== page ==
Colon cancer starts from epithelial cells lining the rectum and colon, with mushroom-shaped adenomatous polyps of glandular origins in the appendix, rectum, or colon, and is the fourth most common form of the disease in the United States. Colon cancer may spread to regional lymph nodes, metastasize to distant sites, and cause mutations to the Wnt signaling pathway proteins typically damaging the tumor suppressing adenomatous polyposis coli gene brake that helps prevent cells from becoming cancerous, control beta-catenin proteins that maintain and create epithelial cell layers, regulate cell growths, and assist cellular adhesions.
Possibly based on the location of the tumor in the bowels, and metastatic spread to other organs, contributing factors leading to contracting colon cancer include such things as the age of the patient, diabetes, consuming alcohol (especially beer), high fat and cholesterol diets, ethnicity, family histories, gender, genetic mutations, sedentary lifestyles, polyps, smoking cigarettes, the Inflammatory Bowel Disease, women who have had previous cancer of the uterus, breast, or ovaries, the Gardner Syndrome, Familial Colorectal Polyposis, lithocholic bile acid, the Human Papilloma Virus, ulcerated colitis, Primary Sclerasing Cholangitis, chronic liver diseases, low levels of selenium, living in industrialized countries, hormone replacement therapies, Tamoxifen, oral contraceptives, and Vitamin B6.
Localized symptoms of colon cancer may occur if the tumor is found near the anus and include new on-set constipation or diarrhea, changes in bowel habits, rectal tenesmus, stool shape changes, bright red blood in the stools, lower gastrointestinal bleeding, melena, black stools, upper gastrointestinal bleeding, bowel obstructions, severe abdominal pains, abdominal distentions, bowel perforations, peritonitis, hydronephrosis, renal pelvis calyces dilations, bladder invasions, air or blood in the urine, female reproductive tract invasions, and vaginal discharges.
Whole body, or constitutional, symptoms of colon cancer may include iron deficiency anemia, chronic occult bleeding, palpitations, excessive fatigue, pale skin coloring, unexplained fevers, and a variety of paraneoplastic syndromes such as deep vein thrombosis.
Colon cancer may be diagnosed through such measures as fecal occult blood tests, digital rectal exams, sigmoidoscopies, colonoscopies, biopsies, tissue examinations, Double Contrast Barium Enemas, computed axial tomographies, Virtual Colonoscopies, assorted blood tests, various genetic tests, Positron Emission Tomographies, whole body PET screenings, stool DNA tests, High C-Reactive protein levels, and miRNA profiling based screenings.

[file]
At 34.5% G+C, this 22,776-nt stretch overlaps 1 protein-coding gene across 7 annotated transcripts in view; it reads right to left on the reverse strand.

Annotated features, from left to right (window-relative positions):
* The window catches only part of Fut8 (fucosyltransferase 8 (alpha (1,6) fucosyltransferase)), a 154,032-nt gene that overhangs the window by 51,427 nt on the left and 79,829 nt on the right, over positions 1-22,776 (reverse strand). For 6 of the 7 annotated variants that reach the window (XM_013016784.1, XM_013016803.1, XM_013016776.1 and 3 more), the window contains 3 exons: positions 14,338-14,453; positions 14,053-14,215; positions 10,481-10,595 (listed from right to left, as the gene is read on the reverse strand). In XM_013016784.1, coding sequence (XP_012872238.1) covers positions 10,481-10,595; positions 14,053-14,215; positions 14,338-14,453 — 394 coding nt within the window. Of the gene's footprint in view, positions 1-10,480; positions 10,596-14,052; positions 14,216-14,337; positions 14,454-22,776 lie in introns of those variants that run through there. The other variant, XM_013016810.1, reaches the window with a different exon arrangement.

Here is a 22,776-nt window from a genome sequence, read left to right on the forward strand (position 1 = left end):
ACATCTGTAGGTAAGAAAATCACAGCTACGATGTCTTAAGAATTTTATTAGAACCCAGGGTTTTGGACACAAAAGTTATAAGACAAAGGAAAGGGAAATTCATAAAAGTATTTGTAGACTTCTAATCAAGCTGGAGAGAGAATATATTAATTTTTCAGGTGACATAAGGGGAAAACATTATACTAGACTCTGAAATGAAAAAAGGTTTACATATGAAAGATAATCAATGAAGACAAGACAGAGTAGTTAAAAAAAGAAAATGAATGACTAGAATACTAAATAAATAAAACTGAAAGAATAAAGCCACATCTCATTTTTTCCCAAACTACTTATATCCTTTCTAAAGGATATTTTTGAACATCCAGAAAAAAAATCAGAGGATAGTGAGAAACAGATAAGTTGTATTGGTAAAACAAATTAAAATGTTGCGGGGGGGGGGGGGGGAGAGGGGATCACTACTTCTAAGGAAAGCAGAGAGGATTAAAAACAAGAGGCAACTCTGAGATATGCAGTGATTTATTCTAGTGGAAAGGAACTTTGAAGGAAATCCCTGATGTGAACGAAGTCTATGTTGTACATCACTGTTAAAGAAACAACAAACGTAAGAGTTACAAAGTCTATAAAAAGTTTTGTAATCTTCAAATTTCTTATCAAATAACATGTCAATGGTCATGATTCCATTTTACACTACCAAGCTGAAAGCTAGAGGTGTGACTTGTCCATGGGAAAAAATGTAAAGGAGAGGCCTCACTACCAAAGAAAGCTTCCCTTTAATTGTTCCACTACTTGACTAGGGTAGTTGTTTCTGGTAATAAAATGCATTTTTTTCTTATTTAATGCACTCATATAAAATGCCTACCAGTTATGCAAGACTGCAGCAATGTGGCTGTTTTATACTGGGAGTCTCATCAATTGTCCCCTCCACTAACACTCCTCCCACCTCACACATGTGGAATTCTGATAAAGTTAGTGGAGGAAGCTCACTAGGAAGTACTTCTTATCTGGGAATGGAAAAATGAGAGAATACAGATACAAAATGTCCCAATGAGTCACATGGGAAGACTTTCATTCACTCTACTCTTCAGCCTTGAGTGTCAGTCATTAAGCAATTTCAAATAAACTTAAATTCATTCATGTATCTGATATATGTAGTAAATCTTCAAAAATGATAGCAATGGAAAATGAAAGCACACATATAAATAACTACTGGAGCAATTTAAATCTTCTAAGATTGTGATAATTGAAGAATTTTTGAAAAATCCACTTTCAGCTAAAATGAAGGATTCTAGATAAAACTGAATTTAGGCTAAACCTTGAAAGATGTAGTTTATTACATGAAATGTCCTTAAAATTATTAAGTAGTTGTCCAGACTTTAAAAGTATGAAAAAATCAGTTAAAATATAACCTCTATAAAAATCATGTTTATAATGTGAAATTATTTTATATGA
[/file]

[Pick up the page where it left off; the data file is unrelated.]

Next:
Colon cancer may be treated by various surgeries, chemotherapies, radiotherapies, palliative resections, isolated liver metastasis removals, fecal diversions, tumor bypasses, laparoscopic assisted colectomies, physical fitness, good nutrition, and Vitamin D.
Approved by the US Food and Drug Administration medications given with chemotherapies that may be beneficial to colon cancer patients include Oxaliplatin, 5-Fluorouracil, folinic acid, Leucovorin, Capecitabine, Tegafur-Uracil, Panitumumab, Bevacizumab, Cetuximab, Erlatinib Hydrochloride, Bortezomib, Gefitinib, and Oblimersen.
Colon cancer is staged by the number of lymph nodes involved, distant metastasis, and the extent of local invasion by the disease, which can only be determined after surgery has been performed on the patient, and may involve CT scans, PET scans, abdominal ultrasounds, endoscopic ultrasounds, and colonoscopic polypectomies, with the American Joint Committee on Cancer’s Tumors/Nodes/Metastasis Staging System the most commonly used method.
Another staging system, the Dukes Classification System, stages colon cancer based on the tumor being confined to the intestinal wall, the tumor invading through the intestinal wall, lymph node involvement, and distant metastasis, while the Astler-Coller System stages colon cancer based on the tumor being limited to the mucosa, carcinoma in situ, the tumor grows through the muscularis mucosae but not through the muscularis propria, the tumor grows beyond the muscularis propria, regional lymph node metastasis, and distant metastasis.
The American Society of Clinical Oncology, and the National Comprehensive Cancer Network, recommend colon cancer follow-ups for physical examinations, carcinoembryonic antigen blood level measurements, and medical histories be performed every three to six months for two years, and every six months for five years, to monitor any tumors or metastasis that may occur after the initial treatment procedures have been conducted but did not originate from the original cancer. They also recommend a colonoscopy after one year, and CT scans of the abdomen, pelvis, and chest annually for up to three years for high risk patients.
This Article was compiled from several websites that provide much more information about colon cancer including: